Salad: Act Three, Winter ’93 — by John Beet

The moon had arisen, and the drinks moved to a well-lit and musky room, akin to a gentleman’s club, leather-chaired and smoky with incense. The two sat back in arm chairs opposite one another. Salty winds were replaced by artificial blows from a heater. The glasses were filled again, reclaiming their ability to condensate, as well as ward off thirst and dryness of the throat. “Maybe water instead?” “I’m fine.”


Joan was pregnant. If I was ready for fatherhood, I didn’t know it at the time. My face resembled that of a man who’d opened a book at the climax of whatever narrative it had spun. It’s story being whether or not I’d been taken advantage of; and to a lesser extent, whether I thought I’d be a father akin to my own. I questioned her asking whether the child was conceived when I was drunk. That could have been the only chance because I would always use protection but when I woke up, there were no used plastic bags anywhere. “Maybe.” She replied. So, my answer was yes, even though her face had the genuine look of uncertainty. She started crying, and her face crumpled until it resembled a stomach when one is sat down; I did the decent thing and consoled her. “I’m rich. The child will be fine.” I did my best soon-to-be-father act and she relaxed, softening her sobs. “But are you sure it’s mine?”

By my next visit to the shore, Usher and Dave had finished the little hut in the field in between the woods and the beach. They thought better than to build it on the beach, influenced by biblical reference. They used some of the oaks found near the outskirts of the woods. The cold winds would blow through every gap and they had a small fire place in the middle with a cooking stand. They were inside it when I arrived. I had some food for them as well; I’d been taking food for them weekly so they wouldn’t starve.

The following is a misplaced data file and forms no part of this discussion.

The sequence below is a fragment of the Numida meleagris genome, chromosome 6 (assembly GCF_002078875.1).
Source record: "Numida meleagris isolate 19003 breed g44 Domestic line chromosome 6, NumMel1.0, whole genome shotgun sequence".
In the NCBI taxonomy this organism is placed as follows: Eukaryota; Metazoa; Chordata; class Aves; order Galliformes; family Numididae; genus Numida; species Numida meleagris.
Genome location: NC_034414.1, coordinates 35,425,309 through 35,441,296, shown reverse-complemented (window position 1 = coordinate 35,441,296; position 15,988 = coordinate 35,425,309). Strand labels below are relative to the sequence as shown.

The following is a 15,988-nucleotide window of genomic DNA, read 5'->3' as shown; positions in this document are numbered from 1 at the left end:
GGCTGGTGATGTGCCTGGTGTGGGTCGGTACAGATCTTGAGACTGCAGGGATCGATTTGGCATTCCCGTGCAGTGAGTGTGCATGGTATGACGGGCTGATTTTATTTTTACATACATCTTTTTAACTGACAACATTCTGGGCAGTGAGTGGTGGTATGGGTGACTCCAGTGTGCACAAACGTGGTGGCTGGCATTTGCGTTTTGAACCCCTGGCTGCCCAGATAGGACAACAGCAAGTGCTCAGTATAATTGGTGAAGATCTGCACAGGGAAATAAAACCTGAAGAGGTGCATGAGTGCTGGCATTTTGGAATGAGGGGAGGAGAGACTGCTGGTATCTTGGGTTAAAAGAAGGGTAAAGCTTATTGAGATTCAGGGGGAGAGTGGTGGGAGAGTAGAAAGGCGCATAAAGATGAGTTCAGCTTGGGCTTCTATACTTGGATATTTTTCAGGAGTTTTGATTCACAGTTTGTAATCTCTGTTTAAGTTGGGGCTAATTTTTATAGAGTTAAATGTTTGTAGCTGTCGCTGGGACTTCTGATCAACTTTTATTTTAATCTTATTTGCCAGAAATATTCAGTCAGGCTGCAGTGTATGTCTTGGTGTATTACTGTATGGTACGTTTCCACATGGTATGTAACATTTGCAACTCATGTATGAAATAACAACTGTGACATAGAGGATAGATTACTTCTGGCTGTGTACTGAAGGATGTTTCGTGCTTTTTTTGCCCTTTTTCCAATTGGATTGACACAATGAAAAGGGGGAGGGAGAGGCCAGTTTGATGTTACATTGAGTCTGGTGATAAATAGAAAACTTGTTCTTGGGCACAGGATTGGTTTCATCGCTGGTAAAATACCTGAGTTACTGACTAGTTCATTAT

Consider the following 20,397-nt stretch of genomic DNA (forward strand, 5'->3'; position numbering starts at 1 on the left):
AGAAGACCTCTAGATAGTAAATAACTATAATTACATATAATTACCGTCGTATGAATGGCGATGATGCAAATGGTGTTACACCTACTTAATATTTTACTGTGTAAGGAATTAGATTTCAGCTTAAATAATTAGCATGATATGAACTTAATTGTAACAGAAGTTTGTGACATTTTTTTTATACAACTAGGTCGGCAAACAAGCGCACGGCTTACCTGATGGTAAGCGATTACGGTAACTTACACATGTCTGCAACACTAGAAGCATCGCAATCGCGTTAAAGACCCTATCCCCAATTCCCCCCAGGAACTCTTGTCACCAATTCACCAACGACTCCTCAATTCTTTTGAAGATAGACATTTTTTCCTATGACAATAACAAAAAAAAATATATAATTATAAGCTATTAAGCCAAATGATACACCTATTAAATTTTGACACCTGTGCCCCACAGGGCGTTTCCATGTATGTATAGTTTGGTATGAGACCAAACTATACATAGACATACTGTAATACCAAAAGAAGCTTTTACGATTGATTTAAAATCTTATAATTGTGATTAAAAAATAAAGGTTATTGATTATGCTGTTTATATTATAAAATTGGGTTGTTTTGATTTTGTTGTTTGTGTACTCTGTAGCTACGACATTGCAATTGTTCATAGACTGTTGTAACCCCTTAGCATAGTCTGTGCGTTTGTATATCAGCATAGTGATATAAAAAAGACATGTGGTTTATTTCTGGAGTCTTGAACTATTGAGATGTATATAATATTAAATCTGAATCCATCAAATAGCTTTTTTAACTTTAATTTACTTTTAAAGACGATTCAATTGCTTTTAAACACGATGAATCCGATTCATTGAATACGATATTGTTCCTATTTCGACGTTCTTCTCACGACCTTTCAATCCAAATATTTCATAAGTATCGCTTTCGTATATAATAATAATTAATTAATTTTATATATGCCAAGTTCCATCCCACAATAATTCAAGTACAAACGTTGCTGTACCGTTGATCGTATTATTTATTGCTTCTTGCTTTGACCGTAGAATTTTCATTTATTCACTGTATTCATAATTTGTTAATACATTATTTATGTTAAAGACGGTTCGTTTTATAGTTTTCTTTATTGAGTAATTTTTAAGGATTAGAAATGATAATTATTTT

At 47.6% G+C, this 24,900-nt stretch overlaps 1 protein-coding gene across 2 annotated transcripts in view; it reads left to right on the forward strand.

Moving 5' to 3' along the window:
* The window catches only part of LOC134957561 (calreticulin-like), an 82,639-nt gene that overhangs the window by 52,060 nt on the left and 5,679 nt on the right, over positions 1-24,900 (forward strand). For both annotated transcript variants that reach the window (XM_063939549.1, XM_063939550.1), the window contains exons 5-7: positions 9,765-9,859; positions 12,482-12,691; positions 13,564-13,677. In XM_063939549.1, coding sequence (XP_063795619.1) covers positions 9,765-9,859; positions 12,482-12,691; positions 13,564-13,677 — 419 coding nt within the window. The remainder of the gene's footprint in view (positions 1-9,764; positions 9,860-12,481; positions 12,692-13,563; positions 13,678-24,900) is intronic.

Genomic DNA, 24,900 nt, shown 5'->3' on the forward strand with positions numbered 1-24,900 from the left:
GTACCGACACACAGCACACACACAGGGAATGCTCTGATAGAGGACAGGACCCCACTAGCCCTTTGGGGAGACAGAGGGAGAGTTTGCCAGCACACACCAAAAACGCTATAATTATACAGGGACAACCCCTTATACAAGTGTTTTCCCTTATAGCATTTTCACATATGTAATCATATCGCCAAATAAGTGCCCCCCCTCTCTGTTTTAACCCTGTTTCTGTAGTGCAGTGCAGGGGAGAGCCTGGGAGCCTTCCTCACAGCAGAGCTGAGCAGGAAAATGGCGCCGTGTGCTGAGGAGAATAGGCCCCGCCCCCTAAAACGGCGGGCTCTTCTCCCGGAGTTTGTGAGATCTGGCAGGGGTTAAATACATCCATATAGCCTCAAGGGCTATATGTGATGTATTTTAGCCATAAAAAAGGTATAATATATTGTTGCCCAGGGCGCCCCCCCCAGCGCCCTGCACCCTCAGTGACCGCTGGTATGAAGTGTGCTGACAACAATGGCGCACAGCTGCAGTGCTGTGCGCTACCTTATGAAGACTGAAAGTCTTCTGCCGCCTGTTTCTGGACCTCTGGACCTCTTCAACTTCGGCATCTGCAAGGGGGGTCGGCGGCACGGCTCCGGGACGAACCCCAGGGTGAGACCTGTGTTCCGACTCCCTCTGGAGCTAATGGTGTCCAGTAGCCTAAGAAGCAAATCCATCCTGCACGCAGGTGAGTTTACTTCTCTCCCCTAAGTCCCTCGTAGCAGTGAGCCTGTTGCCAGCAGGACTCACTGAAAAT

Usher was the most surprised when I told him that I was to be a father. Although he acted nonchalant towards the situation, his body language gave away his true feelings. He would place his hands in his pockets and look bewildered for a while if he was ever taken aback. Dave, in that respect had caught on more quickly to mine and Joan’s courtship, sitting in his sleeping bag smiling. “It’d be decent to be a godfather though.”, “If you don’t burn yourself alive first.” ‘Why would I want to be that hot?” he asked, “You might be like your dad and think I’m sexy.” I wanted to step in his chest; but he was stronger than me, so, I couldn’t.

When I told Bo back at the house and in the kitchen, he asked me if I really wanted a child; and at the time I hadn’t really thought of it. At that moment, it fully dawned on me that I was going to be a father. I thought of all the family-orientated activates I’d have to partake in, changing of nappies, horse riding, sex talks. Then, all the things that I’d never be able to partake in when I was a child. Eating meat, becoming a vegetarian, eating meat again, browsing the internet, fighting against government injustice etc. They were all gone. Maybe it made everything easier to manage. But it’s also infinitely less exciting. I must have been in a trance for a while, because Bo slapped me on my forehead with an ever-sweaty palm — waking me up from it. Wiping my head, “I don’t know.” I said, “it doesn’t really matter.”

A woman named Cassie came to the house in the middle of November. I don’t remember the day, but the time was about 3pm and I was with Bo. Joan had an immediate dislike of her. Probably because she thought that she now had competition in the one-woman war for my heart. I was with Bo when she first entered. She didn’t carry much more than the clothes that were on her back. Save for a small bag, presumably with unmentionables and a couple changes of clothes inside.

She was a pale woman. The way her skin reflected light was almost mirror-like. A defining feature of hers were her grey eyes. They were big and gave her a deceptively absentminded look, when in fact; she was cunning. “I heard this is a place that I can stay?” she said. Her voce was soft for a cockney woman. “Yeah, is it just you?” I replied. “Yes.” She stood with a slight slant in her frame and asked, “Are the sex payments still a thing?” I told her no, almost reluctantly and she had a genuine look of disappointment. “I would have rather done that, but it’s OK I can do the work if it means I get to stay.” We agreed and then one of the other tenants showed her to a spare room. She looked back at me and Bo while walking, and Bo transfixed by her said to me, “she’s got some healthy breasts.” She did indeed.

Expectedly, Usher and Dave returned. I knew that their holey cabin wouldn’t be enough to keep them at the very least lukewarm, so I had their rooms prepared for their inevitable arrival.